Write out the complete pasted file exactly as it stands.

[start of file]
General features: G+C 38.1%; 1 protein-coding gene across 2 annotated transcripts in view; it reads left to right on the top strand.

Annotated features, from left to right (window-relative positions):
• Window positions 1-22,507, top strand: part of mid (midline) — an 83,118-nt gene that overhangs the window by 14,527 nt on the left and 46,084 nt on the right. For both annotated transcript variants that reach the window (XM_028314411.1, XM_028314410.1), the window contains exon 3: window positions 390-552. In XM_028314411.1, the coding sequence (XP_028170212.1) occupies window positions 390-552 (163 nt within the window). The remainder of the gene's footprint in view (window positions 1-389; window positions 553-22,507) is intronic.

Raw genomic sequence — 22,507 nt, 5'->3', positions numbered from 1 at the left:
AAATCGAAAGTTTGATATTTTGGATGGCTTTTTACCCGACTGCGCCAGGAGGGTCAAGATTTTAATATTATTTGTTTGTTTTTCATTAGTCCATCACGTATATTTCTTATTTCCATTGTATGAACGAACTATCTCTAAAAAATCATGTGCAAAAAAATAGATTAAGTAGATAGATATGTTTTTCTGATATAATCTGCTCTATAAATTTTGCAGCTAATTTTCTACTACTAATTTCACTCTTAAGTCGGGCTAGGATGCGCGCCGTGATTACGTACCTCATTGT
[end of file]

General features: G+C 38.1%; 1 protein-coding gene across 2 annotated transcripts in view; it reads left to right on the top strand.

Annotated features, from left to right (window-relative positions):
• Window positions 1-22,507, top strand: part of mid (midline) — an 83,118-nt gene that overhangs the window by 14,527 nt on the left and 46,084 nt on the right. For both annotated transcript variants that reach the window (XM_028314411.1, XM_028314410.1), the window contains exon 3: window positions 390-552. In XM_028314411.1, the coding sequence (XP_028170212.1) occupies window positions 390-552 (163 nt within the window). The remainder of the gene's footprint in view (window positions 1-389; window positions 553-22,507) is intronic.

Raw genomic sequence — 22,507 nt, 5'->3', positions numbered from 1 at the left:
AAATCGAAAGTTTGATATTTTGGATGGCTTTTTACCCGACTGCGCCAGGAGGGTCAAGATTTTAATATTATTTGTTTGTTTTTCATTAGTCCATCACGTATATTTCTTATTTCCATTGTATGAACGAACTATCTCTAAAAAATCATGTGCAAAAAAATAGATTAAGTAGATAGATATGTTTTTCTGATATAATCTGCTCTATAAATTTTGCAGCTAATTTTCTACTACTAATTTCACTCTTAAGTCGGGCTAGGATGCGCGCCGTGATTACGTACCTCATTGT